What really drew me in, though, was the novel’s tone. The story is consistently told in this very clinical style. Something like the opposite of “show, don’t tell”. As far as the book is concerned, its job is to simply describe what’s happening, full stop. It doesn’t indulge in metaphor or symbolism. If a character puts on black pants, the book says “So-and-so put on black pants.” If a character goes into a room and stays there for seven minutes, the books says “He stayed there for seven minutes.” The chapter titles are just the dates on which the action takes place. Dragon Tattoo is a long book with lots of fiddly little details, and the tone helps make it go down smooth. It wouldn’t work for every story, but it works for this one.
On a personal level, I really enjoyed seeing a complicated mystery coming together the way it did. I’ve been pondering the workings of a good mystery book ever since I stumbled my way through writing one for NaNoWriMo ’10, and I think Dragon Tattoo taught me a few things.
The movie was excellent too, of course. I knew Daniel Craig starred in it, but the whole time I read the book I imagined his character portrayed by Liam Neeson.
The Lucifer Effect by Philip Zimbardo
If you’ve ever taken a psych class, you know who Dr. Zimbardo is. He’s the man who designed and implemented the infamous Stanford Prison Experiment, where a group of college students were divided into two groups of guards and prisoners to play-act a fake prison for two weeks. The experiment had to be cut short because of the extreme emotional stress the “prisoners” found themselves in, as the guards abused their power and things got way out of hand. The conclusions Zimbardo drew were that normal, everyday people can do atrocious things when put into extreme situations. He argues that, while we are always responsible for our actions, they are not always the product of purely internal factors. Our external situation can alter us as well, often without us even realizing it.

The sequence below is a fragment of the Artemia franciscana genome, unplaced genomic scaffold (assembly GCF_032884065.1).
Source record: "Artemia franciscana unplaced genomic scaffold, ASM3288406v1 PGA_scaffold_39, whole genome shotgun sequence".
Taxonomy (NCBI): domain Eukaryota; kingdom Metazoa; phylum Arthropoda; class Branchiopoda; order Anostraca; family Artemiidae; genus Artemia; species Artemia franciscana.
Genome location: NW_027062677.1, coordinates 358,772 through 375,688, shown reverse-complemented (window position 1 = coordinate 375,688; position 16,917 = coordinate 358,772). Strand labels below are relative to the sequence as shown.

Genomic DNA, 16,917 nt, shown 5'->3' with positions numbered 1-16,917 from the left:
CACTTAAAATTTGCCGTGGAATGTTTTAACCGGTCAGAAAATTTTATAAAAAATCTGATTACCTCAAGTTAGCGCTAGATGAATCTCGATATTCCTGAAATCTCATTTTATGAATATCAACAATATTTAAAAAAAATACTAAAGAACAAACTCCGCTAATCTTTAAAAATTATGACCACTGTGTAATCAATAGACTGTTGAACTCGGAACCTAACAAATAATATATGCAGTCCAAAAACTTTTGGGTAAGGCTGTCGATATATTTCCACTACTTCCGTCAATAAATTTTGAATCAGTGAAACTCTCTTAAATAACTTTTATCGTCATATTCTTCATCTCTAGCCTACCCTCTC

what the book does is compares the prison experiment to the real-world atrocities carried out at Abu Ghraib. The parallels are chilling. Zimbardo argues that the government’s explanation for the abuses there — having been the fault of just a few “bad apples” — is a short-sighted summary of the situation that borders on being a total miscarriage of justice.